Forest Findings: Aerial Nest

3 mins read

by Colleen Dabrowski

In North America, there are twenty two species of paper-making wasps. In New Jersey, there are two well-known paper nest makers: paper wasps and bald-faced hornets. Polisties, or paper wasps, are some of the best known aerial nest makers in the Hymenoptera order, which also includes bees and ants.

The term aerial nest refers to nests built 10 feet to 20 feet high up, usually in trees. These nests have a unique appearance and can be easily identified. Roughly the size of a basketball, these aerial nests have a rough, paper-like appearance, lending to the nickname paper wasps. The nests are round or egg-shaped, generally off-white or tan in color, with a hole at the bottom facing the ground. According to Insect Identification, the nests are constructed through the wasps making a paste mixture of chewed wood or other plant matter and saliva. The type of wood or plant matter chewed can cause the color variation of the nest. The building wasps have a sticky and water-proof quality to their saliva that allows the plant matter to bind together and stay dry.

The design of the nests, according to the Infinite Spider, is similar to that of bees, with the nest starting at the petiole, or stalk, attached to the tree. From the petiole, hexagonal combs are developed. Interestingly, wasps that build their nests underground construct their nests in the same manner. In fact, they are often identical to the nests built high in trees.

In the winter, the worker wasps of paper nests die from the cold. The only survivor is the nest’s queen, who either flees or hides from the cold in the cracks in trees and wood or under bark. The paper nests do not hold up well from the wetness of winter and often fall from trees. Paper builders do not reuse their nests after the winter, but rather rebuild a new nest every spring. By the fall, a once-empty nest can have over 1,000 wasp occupants.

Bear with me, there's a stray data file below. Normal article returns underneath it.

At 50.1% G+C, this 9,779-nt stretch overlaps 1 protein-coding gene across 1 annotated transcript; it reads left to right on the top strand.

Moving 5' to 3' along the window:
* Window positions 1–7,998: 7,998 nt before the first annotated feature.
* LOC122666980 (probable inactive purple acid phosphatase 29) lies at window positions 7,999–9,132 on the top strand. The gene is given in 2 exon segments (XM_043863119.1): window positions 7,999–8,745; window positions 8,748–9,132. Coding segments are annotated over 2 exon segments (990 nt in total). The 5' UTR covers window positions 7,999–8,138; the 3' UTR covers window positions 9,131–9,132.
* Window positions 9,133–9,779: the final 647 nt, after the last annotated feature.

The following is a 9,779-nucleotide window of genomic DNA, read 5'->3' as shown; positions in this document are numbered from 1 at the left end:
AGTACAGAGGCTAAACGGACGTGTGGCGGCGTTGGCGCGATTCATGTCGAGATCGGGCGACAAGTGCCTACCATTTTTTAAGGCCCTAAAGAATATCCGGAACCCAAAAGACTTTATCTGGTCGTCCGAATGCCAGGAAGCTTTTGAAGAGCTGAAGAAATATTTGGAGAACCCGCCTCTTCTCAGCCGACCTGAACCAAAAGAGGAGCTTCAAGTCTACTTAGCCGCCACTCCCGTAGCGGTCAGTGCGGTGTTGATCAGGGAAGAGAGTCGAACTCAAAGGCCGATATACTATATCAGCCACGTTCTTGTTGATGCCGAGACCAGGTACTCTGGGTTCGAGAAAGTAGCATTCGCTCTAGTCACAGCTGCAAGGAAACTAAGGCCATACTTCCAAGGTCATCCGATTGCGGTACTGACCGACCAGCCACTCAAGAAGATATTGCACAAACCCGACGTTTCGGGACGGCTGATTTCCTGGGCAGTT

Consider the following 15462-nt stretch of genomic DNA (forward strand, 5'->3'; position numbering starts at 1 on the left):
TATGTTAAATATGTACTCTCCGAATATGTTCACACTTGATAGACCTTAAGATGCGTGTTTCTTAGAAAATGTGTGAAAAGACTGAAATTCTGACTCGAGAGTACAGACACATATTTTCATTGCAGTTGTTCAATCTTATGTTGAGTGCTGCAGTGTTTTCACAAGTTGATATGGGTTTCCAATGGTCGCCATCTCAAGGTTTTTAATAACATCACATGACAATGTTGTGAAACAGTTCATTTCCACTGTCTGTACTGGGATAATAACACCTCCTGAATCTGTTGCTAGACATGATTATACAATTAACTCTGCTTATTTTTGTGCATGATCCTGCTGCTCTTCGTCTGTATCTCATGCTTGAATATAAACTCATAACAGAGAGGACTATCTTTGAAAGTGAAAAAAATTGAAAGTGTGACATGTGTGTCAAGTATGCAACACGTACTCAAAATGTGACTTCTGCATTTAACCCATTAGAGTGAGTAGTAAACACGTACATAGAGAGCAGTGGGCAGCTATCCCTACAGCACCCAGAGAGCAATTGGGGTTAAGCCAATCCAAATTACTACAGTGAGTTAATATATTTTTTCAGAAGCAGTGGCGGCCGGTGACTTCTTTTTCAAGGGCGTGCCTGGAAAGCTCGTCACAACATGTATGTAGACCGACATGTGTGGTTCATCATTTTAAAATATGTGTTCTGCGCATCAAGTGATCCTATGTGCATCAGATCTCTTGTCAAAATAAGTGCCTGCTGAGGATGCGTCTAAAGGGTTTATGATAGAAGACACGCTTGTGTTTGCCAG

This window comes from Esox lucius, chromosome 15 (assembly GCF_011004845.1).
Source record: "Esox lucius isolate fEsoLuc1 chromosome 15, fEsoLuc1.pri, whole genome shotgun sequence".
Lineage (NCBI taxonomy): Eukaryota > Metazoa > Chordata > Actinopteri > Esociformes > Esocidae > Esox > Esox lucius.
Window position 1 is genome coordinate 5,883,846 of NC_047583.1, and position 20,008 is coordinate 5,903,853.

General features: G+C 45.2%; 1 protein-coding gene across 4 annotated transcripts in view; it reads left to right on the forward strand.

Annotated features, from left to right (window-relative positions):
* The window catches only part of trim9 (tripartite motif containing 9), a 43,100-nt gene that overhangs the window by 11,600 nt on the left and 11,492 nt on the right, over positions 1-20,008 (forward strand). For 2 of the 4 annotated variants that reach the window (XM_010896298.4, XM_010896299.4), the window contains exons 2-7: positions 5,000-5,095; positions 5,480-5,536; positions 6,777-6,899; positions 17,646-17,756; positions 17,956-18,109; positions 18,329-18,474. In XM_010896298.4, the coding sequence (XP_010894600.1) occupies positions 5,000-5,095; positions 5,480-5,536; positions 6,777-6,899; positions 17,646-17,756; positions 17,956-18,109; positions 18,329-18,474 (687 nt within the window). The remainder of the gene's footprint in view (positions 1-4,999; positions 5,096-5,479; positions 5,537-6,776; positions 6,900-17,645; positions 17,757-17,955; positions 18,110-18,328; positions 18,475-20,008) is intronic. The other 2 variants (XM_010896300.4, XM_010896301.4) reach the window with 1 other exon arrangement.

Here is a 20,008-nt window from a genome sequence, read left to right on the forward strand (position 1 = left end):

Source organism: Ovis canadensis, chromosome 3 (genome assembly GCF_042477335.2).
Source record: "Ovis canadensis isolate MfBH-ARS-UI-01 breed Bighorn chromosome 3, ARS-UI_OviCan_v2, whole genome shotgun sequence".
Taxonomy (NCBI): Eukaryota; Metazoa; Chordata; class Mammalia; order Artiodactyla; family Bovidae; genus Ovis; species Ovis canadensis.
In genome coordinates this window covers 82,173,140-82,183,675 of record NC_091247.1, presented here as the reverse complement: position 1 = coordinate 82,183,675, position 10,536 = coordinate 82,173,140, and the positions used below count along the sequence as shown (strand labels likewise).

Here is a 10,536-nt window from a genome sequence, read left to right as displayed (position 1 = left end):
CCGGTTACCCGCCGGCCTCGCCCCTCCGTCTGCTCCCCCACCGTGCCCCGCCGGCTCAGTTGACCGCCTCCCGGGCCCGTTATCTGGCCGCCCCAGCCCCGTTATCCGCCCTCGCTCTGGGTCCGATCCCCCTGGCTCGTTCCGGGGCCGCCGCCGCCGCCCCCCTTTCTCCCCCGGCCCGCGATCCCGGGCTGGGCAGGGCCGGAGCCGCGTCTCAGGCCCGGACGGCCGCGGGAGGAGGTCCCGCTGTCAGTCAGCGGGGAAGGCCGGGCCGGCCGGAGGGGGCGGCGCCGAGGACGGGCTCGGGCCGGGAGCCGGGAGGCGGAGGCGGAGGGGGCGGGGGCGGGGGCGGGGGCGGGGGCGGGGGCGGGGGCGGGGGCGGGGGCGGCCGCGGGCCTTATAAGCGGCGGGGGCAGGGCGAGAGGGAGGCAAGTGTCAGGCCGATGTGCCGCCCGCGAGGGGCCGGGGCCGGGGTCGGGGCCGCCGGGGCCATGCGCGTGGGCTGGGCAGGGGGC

Again, paper nests are constructed typically by one of two species: the paper wasp or the bald-faced hornet. Unfortunately, the nests cannot easily be told apart. This can quickly lead to trouble, as paper wasps are not known for aggression and are generally docile. Bald-faced hornets, however, are particularly savage. They will chase people down without hesitation if their nest is bothered. As a general rule, don’t bother the nests. For your own safety, admire the craftsmanship from a safe distance.

A wonderful example of a paper nest can be found in a tree in the small circle behind Brothers College.

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